"Happy Mind, Happy Life."

Month: September 2020

Reflection Blog #2

When thinking about digital editions… 

Since my last reflection blog, I was able to write both a close reading annotation, and a secondary annotation, and I feel a lot more confident in my abilities to judge these types of writing. After doing both of these assignments, I have been able to determine (for myself) what parts of a text stand out to me and make me want to talk more about. I love to annotate based on the grammatical or structural choices an author makes within their piece. I think it is super interesting to take one of those choices and expand it further to determine its relevance in the text as a whole. In my close reading annotation, I touched on the use of an em dash, and in my secondary annotation, I looked at the use of an oxymoron. Both of these details allowed me to highlight the author’s purpose, but also the content of their text. I think this is what annotations should be about. And, I find these types of annotations to be more helpful to me, as a reader, because I am able to see a physical piece of the text discussed in a more metaphorical meaning. As for critical introductions, I haven’t been able to explore many of those or write one myself yet, other than the one I reviewed a few weeks ago. Additionally, I liked how in my secondary annotation, I was able to draw on another credible and relevant source to enhance and support my thinking. This was very beneficial to me, as the critical reader and commenter, to digest the text. 

When reflecting on the course and ePortfolio…

I do not have any struggles or difficulties with ePortfolio as of right now. I am sure that as I start to develop my digital edition on this platform, questions will most likely arise. I also read Professor Tuttle’s feedback on my entry a few weeks ago, and I am now comfortable/confident in my set up of these reflection blogs. I am curious to see if any of my other courses this semester will bring in elements of ePortfolio (maybe even ENG 200 like you said, Prof. Tuttle).


Reflection Blog #1

When thinking about digital editions…

After reviewing a sample digital edition this week, I was able to recognize what it is that editors choose to annotate on their sites. It seems that editors choose a specific word, phrase, theme, and/or grammatical choice to focus on and dive deeper into. This choice might come from what catches their eye as they analyze the work they are drawing from. Additionally, it seems that editors choose not to annotate pieces of the text that are very plain and self-explanatory. The annotations that are most helpful are those that can cite actual textual evidence from either the work they are discussing, or outside sources that can back up their claims. Throughout my work with this one digital edition this week, the annotations that were able to point to specific parts of the text to strengthen the claims were the most powerful and believable. The purpose of a critical introduction, in my opinion, is to hear the editor’s opinion of what the text reveals to them. The process of reading the introduction (to hear the editor’s voice about the text), and then reading the primary source itself, is very interesting. You can almost read the primary source with the lens of the editor in mind. It allows me to form my own opinions about the primary source, but also have another voice in my head as well. While the editor of the digital edition I viewed did not explicitly bring in many secondary sources through his/her annotations, I did notice other sources referenced throughout the site. For example, there were links to a TED Talk from the author of the primary source, an interview with the author, and a recipe from one of the meals discussed within the primary source poem. I did not feel that these sources helped with the editor’s argument, because they were just placed on the site for viewers to look at, but I could see the potential they would have for discussion, if the editor brought them into his/her annotations or introduction more. Looking at this edition, I felt that the sources that lend credibility to the edition itself were the examples taken from the poem, the TED Talk, and the interview with the author of the primary source. All three of these examples allow viewers to learn more about the subject of this digital edition. The recipe included at the end of the site was not as helpful (and somewhat detracted from the site) because it did not add anything to my knowledge of the topic. However, I do feel it was a nice, creative touch.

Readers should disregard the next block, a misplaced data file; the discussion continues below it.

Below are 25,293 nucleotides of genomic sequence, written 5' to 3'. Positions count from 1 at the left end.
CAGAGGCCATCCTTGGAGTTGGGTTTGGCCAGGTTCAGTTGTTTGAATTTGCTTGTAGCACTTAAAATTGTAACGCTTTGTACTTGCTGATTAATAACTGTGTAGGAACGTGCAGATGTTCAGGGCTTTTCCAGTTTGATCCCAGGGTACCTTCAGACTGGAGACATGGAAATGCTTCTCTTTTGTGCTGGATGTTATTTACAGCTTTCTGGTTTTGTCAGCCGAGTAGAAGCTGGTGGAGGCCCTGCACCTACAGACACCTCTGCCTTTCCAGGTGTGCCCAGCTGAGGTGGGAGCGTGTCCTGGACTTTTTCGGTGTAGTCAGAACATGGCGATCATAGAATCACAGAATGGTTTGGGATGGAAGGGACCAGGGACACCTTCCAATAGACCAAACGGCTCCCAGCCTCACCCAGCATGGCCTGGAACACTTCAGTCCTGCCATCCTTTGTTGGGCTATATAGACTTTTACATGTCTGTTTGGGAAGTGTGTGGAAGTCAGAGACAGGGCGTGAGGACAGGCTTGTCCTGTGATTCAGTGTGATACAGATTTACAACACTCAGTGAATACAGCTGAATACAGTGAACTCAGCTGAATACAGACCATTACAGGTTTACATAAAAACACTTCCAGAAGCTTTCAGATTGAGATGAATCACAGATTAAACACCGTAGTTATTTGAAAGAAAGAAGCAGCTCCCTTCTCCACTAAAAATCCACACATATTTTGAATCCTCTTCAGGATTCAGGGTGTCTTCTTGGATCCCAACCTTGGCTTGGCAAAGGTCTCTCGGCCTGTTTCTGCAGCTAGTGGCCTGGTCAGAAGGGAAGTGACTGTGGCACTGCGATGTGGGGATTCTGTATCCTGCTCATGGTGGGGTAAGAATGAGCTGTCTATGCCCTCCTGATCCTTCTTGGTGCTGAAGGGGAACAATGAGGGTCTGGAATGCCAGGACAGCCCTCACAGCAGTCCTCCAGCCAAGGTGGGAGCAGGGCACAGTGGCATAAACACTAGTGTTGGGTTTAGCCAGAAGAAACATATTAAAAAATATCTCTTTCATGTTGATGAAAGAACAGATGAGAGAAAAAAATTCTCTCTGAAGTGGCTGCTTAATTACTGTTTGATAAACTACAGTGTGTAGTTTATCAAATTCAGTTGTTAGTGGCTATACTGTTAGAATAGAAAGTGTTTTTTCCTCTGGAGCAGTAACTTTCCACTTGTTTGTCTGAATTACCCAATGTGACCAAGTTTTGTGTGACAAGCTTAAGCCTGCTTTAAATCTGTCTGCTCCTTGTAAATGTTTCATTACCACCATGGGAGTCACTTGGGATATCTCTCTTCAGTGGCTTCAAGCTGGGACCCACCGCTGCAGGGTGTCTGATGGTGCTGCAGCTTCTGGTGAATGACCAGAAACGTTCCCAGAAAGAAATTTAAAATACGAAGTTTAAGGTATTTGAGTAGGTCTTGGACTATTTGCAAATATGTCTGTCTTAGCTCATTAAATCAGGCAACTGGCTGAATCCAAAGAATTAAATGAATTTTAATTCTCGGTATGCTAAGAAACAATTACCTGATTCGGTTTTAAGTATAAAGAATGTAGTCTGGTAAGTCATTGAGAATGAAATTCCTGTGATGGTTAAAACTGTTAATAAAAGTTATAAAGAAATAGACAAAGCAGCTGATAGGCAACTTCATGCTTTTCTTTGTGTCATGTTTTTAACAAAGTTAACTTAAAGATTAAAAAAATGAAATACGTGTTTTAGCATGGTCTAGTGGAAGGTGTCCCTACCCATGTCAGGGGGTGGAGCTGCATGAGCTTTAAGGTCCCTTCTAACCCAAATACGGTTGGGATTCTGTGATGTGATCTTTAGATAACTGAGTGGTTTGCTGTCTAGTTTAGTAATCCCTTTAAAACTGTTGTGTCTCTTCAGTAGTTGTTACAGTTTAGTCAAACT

When reflecting on the course and ePortfolio…

I feel that my skills are pretty sufficient when it comes to WordPress and ePortfolio. The only thing I seem to be struggling with is how to place a post under a page, without adding it to the menu of the site. As you can see for this post, it is included on the menu of my site as “Reflection Blog #1,” but I’m wondering how I can have it exist as a post, but not be placed on the menu (and instead, be placed under the “Reflection Blog” tab). I have used this platform for many other courses, both my English and Education courses; but, I could also see myself presenting this site to a future employer (since it encompasses so much of my work during these past few years). In terms of the course, we haven’t fully been able to dive into these big, overarching topics just yet. But, I do feel that I have already learned that the topic of “mental illness” is presented in many forms, both through behavior and terminology. There are several behaviors (some that I would never consider to be classified in this way) that would condemn someone as “mentally ill” during this time period. Additionally, there are many words and phrases that can define mental illness. 

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